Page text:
Avul Pakir Jainulabdeen Abdul Kalam was born on 15 October 1931 to a Tamil Muslim family in the pilgrimage centre of Rameswaram on Pamban Island, then in the Madras Presidency and now in the State of Tamil Nadu. His father Jainulabdeen was a boat owner and imam of a local mosque; his mother Ashiamma was a housewife. His father owned a ferry that took Hindu pilgrims back and forth between Rameswaram and the now uninhabited Dhanushkodi. Kalam was the youngest of four brothers and one sister in his family. His ancestors had been wealthy traders and landowners, with numerous properties and large tracts of land. Their Business had involved trading groceries between the mainland and the island and to and from Sri Lanka, as well as ferrying pilgrims between the mainland and Pamban. As a result, the family acquired the title of "Mara Kalam Iyakkivar" (wooden boat steerers), which over the years became shortened to "Marakier." With the opening of the Pamban Bridge to the mainland in 1914, however, the businesses failed and the family fortune and properties were lost over time, apart from the ancestral home. By his early childhood, Kalam's family had become poor; at an early age, he sold newspapers to supplement his family's income.
In his school years, Kalam had average grades but was described as a bright and hardworking student who had a strong Desire to learn. He spent hours on his studies, especially mathematics. After completing his education at the Schwartz Higher Secondary School, Ramanathapuram, Kalam went on to attend Saint Joseph's College, Tiruchirappalli, then affiliated with the University of Madras, from where he graduated in physics in 1954. He moved to Madras in 1955 to study aerospace engineering in Madras Institute of Technology. While Kalam was working on a senior class project, the Dean was dissatisfied with his lack of progress and threatened to revoke his scholarship unless the project was finished within the next three days. Kalam met the deadline, impressing the Dean, who later said to him, "I was putting you under stress and asking you to meet a difficult deadline". He narrowly missed achieving his dream of becoming a fighter pilot, as he placed ninth in qualifiers, and only eight positions were available in the IAF.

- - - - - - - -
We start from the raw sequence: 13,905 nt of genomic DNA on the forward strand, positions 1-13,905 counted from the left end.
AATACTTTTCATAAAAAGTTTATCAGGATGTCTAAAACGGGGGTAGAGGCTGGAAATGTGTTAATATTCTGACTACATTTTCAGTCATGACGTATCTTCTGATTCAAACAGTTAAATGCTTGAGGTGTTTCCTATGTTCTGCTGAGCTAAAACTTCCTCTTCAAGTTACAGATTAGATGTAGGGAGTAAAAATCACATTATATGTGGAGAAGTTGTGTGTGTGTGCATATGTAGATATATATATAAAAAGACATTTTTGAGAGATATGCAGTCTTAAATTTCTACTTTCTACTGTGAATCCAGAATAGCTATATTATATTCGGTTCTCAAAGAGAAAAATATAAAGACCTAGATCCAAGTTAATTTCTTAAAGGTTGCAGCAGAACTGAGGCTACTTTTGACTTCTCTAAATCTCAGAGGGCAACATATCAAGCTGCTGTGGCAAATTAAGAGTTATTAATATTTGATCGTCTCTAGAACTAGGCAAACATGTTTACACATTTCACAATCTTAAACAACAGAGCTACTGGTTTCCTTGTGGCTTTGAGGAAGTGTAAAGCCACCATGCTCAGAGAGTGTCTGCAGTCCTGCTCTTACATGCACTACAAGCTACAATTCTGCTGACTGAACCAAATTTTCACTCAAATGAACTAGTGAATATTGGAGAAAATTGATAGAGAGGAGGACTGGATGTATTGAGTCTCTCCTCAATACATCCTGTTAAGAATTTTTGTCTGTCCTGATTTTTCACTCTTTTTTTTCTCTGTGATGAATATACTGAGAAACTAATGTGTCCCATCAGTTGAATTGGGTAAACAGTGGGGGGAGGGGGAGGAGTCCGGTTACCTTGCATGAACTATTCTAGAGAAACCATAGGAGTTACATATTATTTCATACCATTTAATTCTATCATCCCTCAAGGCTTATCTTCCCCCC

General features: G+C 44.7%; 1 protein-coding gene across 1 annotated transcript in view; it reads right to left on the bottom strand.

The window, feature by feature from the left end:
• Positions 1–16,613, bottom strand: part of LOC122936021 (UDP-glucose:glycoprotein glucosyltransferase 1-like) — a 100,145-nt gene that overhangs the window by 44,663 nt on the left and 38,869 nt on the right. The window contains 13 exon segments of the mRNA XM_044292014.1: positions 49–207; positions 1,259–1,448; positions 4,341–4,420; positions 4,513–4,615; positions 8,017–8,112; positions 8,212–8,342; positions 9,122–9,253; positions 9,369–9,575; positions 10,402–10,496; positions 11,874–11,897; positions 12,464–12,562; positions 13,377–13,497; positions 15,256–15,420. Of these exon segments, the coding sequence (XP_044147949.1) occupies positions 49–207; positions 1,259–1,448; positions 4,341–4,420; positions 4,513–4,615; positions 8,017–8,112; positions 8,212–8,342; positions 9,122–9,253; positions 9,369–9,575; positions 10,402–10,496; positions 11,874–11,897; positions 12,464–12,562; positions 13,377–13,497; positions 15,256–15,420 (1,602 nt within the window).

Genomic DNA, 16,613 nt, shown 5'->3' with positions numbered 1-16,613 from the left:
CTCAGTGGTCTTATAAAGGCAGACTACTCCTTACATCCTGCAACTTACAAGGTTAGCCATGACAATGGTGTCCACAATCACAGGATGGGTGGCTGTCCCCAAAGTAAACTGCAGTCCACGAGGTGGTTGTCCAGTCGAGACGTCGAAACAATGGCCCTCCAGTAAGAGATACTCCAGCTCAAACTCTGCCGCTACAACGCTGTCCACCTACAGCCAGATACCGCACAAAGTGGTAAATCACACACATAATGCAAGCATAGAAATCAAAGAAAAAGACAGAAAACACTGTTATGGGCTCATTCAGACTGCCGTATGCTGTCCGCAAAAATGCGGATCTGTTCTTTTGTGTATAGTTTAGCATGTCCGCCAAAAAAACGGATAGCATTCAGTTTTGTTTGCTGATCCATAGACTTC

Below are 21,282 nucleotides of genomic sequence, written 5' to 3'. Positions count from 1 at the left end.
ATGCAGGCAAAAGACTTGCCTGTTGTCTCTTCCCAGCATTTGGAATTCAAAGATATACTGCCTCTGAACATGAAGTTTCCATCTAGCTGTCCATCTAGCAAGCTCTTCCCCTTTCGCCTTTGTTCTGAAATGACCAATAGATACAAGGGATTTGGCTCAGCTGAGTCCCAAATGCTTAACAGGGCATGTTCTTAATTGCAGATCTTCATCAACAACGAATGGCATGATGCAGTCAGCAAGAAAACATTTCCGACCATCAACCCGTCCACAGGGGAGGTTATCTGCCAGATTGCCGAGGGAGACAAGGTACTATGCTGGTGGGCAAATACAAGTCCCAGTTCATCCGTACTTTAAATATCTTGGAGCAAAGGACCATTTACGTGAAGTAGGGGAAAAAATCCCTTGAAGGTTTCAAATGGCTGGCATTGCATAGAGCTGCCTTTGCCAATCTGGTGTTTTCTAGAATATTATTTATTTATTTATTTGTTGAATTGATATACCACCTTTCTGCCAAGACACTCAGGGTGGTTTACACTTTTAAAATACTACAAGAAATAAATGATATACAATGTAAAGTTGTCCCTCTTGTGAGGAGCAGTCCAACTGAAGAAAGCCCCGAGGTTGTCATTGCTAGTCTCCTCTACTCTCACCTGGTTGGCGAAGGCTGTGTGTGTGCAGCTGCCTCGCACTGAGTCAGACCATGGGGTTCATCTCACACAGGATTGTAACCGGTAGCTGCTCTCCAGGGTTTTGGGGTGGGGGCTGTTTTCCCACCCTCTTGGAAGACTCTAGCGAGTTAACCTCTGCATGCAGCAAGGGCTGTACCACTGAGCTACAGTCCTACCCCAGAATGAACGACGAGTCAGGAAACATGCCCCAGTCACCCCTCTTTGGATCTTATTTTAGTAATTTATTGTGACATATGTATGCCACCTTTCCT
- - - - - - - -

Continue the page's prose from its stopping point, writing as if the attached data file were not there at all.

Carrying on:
After graduating from the Madras Institute of Technology in 1960, Kalam joined the Aeronautical Development Establishment of the Defence Research and Development Organisation (by Press Information Bureau, Government of India) as a scientist after becoming a member of the Defence Research & Development Service (DRDS). He started his career by designing a small hovercraft, but remained unconvinced by his choice of a job at DRDO. Kalam was also part of the INCOSPAR committee working under Vikram Sarabhai, the renowned space scientist. In 1969, Kalam was transferred to the Indian Space Research Organisation (ISRO) where he was the project Director of India's first Satellite Launch Vehicle (SLV-III) which successfully deployed the Rohini satellite in near-earth orbit in July 1980; Kalam had first started work on an expandable rocket project independently at DRDO in 1965. In 1969, Kalam received the government's approval and expanded the programme to include more Engineers.
In 1963 to 1964, he visited NASA's Langley Research Center in Hampton, Virginia; Goddard Space FLIGHT Center in Greenbelt, Maryland; and Wallops FLIGHT Facility. Between the 1970s and 1990s, Kalam made an effort to develop the Polar Satellite Launch Vehicle (PSLV) and SLV-III projects, both of which proved to be successful.